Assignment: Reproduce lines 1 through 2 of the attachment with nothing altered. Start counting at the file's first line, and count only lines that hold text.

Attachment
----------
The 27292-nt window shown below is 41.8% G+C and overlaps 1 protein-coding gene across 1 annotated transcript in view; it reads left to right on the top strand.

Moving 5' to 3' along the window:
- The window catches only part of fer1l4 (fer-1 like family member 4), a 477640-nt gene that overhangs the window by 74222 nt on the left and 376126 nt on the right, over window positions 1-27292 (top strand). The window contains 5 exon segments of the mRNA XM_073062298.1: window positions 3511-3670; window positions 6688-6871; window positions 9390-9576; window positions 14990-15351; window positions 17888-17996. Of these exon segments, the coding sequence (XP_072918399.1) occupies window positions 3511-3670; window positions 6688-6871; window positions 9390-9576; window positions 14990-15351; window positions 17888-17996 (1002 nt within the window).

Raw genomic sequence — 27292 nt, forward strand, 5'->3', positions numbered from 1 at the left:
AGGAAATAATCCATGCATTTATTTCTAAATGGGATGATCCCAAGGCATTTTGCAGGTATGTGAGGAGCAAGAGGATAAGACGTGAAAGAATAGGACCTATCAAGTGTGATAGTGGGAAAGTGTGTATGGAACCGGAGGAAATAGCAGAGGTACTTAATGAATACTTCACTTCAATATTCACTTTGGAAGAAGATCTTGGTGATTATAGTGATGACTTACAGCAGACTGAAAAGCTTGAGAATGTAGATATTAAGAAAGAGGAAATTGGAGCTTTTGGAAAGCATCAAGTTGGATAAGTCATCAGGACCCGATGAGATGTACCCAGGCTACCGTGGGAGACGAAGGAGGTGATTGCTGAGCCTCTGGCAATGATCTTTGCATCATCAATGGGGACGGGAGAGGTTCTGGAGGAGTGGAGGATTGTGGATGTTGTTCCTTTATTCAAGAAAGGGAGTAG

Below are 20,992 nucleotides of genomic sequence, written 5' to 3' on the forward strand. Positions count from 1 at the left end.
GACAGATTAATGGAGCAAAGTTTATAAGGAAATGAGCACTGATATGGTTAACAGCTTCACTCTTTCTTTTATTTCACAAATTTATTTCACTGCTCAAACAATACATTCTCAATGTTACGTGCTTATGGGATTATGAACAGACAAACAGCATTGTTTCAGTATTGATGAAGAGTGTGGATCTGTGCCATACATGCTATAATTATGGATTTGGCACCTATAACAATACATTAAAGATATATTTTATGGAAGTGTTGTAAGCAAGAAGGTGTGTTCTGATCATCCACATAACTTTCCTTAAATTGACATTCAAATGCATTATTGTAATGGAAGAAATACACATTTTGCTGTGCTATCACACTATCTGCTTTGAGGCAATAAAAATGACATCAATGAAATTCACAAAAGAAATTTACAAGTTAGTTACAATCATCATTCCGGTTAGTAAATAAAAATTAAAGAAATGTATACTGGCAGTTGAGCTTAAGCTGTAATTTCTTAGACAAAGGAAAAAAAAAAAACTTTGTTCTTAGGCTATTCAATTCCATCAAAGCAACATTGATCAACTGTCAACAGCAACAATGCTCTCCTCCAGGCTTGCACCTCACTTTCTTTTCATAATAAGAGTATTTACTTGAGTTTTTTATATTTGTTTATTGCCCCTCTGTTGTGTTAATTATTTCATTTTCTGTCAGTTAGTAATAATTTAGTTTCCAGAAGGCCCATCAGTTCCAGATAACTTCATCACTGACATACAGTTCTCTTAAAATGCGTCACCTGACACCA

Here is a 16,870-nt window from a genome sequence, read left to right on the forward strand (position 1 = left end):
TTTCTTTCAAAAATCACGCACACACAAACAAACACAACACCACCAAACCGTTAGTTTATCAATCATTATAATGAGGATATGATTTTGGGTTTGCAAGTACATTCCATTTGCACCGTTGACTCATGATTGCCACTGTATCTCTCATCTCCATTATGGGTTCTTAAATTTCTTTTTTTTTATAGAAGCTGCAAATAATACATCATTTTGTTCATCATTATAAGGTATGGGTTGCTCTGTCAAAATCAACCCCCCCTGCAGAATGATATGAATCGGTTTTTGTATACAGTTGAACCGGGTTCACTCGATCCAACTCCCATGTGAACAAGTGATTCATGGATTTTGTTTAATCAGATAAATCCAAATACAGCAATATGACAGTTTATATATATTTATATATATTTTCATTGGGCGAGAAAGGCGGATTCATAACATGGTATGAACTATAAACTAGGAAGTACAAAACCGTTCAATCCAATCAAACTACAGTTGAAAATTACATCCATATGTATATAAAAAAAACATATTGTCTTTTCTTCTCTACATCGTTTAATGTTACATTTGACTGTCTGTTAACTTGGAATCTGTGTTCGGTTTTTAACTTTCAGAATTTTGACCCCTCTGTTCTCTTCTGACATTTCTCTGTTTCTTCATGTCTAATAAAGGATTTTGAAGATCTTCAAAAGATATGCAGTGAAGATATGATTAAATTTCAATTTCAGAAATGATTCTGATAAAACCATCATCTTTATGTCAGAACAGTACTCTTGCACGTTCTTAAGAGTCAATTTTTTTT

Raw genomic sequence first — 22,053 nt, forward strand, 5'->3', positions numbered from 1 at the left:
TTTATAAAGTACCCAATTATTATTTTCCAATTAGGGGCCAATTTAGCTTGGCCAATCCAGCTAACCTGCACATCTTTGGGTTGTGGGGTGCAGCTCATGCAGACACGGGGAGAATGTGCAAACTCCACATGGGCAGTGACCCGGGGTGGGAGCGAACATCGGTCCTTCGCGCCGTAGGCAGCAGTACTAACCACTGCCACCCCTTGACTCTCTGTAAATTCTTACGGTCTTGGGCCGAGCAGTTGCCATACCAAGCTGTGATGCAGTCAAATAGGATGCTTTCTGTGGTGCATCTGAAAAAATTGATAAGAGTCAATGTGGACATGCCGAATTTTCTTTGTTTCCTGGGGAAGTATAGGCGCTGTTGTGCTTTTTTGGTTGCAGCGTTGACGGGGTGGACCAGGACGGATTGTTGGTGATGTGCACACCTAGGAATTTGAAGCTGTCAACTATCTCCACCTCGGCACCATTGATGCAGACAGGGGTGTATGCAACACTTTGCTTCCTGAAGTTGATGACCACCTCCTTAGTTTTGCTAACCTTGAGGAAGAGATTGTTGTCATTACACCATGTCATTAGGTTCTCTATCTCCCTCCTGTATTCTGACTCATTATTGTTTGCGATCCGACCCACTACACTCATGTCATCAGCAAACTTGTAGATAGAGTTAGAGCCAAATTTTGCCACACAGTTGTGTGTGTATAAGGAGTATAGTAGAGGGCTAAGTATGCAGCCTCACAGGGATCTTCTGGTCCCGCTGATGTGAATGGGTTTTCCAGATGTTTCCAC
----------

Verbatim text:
The 27292-nt window shown below is 41.8% G+C and overlaps 1 protein-coding gene across 1 annotated transcript in view; it reads left to right on the top strand.

Moving 5' to 3' along the window: